There’s something truly frustrating about an essay collection whose contents have nearly all been previously published. It isn’t an uncommon practice these days—Jonathan Franzen, Zadie Smith, and Joyce Carol Oates have all done it—but its prevalence doesn’t dispel its obnoxiousness. As much as I want to financially support the work of authors I admire, these collections feel like petty larceny—theft from both my wallet and my brain. Of course, a well-curated collection of sublime and enlightening essays (think James Wolcott or John Jeremiah Sullivan) can prove revelatory. And a complete collection can uncover mislaid gems and reorient misguided readers. But for the most part, these assembled essay bundles are just old work wrapped up with a pretty new bow.
Such collections, then, bear an unusually heavy burden to prove themselves worthwhile. Ann Patchett’s This Is the Story of a Happy Marriage is one of those assemblages which does not, unfortunately, make a sum of its parts. With 22 essays on topics ranging from early childhood holidays gone awry to Patchett’s friendships with fellow writers to the creation of her independent bookstore in Nashville, the works follow the arc of the author’s life and ultimately form a piecemeal autobiography of sorts. Indeed, Patchett’s willingness to lay bare her most affecting experiences is laudable, but ultimately not nearly as rewarding as one of her fictional worlds. Obviously, fiction-writing and essay-writing call for different skills and thought processes. But a writer as talented as Patchett, whose Truth and Beauty better mined and plumbed the tangled intricacies of friendship than perhaps any other modern volume, sells herself short with these bits and bobs.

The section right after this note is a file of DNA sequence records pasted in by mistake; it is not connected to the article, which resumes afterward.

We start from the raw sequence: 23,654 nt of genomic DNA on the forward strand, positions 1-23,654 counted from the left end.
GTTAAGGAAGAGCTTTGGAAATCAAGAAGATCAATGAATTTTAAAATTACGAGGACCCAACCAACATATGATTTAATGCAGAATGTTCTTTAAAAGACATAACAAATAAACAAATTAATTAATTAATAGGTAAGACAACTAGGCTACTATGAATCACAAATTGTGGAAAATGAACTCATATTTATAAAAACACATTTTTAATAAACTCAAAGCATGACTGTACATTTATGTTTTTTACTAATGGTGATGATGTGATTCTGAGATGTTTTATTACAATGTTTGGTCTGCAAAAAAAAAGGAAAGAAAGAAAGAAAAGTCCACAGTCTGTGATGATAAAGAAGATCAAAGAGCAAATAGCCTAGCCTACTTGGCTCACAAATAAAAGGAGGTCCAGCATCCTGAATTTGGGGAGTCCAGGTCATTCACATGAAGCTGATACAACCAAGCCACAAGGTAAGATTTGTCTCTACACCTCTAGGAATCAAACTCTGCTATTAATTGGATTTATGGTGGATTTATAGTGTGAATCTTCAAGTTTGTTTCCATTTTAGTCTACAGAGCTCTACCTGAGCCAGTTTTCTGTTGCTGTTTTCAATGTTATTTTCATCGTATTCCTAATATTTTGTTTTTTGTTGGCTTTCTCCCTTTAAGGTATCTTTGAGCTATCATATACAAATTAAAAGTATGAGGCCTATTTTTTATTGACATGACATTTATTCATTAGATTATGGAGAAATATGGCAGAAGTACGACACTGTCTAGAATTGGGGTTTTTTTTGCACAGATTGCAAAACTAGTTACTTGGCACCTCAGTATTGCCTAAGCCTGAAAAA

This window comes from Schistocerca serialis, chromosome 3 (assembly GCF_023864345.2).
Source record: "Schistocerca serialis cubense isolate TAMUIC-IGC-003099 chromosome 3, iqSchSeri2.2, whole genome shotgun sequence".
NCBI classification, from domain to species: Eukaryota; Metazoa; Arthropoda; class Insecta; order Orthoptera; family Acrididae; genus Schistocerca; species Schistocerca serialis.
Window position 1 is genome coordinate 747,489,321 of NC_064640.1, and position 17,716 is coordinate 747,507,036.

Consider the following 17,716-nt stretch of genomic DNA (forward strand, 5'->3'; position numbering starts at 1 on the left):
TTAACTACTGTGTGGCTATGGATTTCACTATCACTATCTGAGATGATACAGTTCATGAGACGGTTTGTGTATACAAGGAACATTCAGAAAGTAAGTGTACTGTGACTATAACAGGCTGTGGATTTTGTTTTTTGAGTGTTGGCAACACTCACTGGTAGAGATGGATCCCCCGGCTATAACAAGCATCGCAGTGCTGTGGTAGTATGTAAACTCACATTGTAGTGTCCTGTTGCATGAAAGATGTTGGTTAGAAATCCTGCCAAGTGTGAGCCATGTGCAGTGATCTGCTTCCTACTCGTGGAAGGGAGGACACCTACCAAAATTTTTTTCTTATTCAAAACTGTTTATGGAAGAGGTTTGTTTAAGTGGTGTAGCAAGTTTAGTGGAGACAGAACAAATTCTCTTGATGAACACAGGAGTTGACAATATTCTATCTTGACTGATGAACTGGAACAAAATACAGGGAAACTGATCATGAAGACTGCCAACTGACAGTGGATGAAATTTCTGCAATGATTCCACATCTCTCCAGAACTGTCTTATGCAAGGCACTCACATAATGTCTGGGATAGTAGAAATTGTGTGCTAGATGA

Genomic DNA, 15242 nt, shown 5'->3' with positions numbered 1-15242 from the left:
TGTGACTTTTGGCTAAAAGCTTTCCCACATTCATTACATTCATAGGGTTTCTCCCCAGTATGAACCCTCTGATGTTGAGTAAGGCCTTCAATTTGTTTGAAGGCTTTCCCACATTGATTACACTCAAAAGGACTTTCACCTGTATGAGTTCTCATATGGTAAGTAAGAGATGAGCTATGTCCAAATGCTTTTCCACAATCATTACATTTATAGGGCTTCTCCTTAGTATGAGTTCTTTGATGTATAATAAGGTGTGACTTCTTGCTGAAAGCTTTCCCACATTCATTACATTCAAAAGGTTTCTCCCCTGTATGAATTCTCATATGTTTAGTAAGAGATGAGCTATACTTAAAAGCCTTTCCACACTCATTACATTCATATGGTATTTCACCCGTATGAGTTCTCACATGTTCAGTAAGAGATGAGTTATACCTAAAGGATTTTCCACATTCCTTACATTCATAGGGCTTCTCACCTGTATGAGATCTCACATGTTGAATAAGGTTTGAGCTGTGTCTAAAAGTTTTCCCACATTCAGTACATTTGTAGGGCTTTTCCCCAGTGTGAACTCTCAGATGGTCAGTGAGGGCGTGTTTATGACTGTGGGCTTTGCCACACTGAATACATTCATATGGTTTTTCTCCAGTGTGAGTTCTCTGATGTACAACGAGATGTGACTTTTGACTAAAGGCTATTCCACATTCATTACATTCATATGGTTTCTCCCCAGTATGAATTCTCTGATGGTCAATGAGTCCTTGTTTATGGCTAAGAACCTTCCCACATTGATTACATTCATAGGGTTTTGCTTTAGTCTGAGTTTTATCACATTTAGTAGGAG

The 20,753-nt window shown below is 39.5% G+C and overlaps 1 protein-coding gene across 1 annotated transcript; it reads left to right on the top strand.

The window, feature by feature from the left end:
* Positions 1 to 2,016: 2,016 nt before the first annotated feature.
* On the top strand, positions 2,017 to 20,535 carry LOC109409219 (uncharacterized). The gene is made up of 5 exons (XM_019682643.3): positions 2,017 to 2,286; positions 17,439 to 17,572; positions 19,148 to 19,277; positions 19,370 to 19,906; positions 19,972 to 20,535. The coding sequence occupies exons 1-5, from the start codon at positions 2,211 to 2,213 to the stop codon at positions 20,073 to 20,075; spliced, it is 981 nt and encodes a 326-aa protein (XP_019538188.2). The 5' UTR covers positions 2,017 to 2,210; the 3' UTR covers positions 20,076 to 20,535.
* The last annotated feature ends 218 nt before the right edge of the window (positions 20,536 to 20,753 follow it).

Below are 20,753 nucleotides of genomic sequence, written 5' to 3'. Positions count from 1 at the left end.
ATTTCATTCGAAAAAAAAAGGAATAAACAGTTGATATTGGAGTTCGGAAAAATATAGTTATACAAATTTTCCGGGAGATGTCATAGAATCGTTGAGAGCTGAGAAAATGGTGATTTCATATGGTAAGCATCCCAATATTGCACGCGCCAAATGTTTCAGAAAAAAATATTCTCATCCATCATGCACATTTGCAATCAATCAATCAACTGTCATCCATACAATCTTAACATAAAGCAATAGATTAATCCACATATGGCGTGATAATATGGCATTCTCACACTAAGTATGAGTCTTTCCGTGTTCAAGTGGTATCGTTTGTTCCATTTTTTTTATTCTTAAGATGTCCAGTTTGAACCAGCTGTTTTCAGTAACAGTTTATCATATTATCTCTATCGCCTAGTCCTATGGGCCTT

The problem, it seems, is that Patchett’s writing thrives when it revolves around small, closed universes composed of haphazardly organized individuals. In her most noted work, Bel Canto, a group of workers, guests, and international figures are held hostage at a lavish dinner party. The Patron Saint of Liars handles the lives of the young women sent to a home for unwed mothers and the nuns who look after them. With State of Wonder Patchett went so far as to isolate her characters deep in the jungle of South America. Those tight, private universes refine and restrain Patchett—like a poet who works only in sonnets, she creates abundance from restraint. But the real world seems too boundless for Patchett’s essays. Without the limitations of her fictive universes, she does not force herself deeper, and only skims the surface of her own life.
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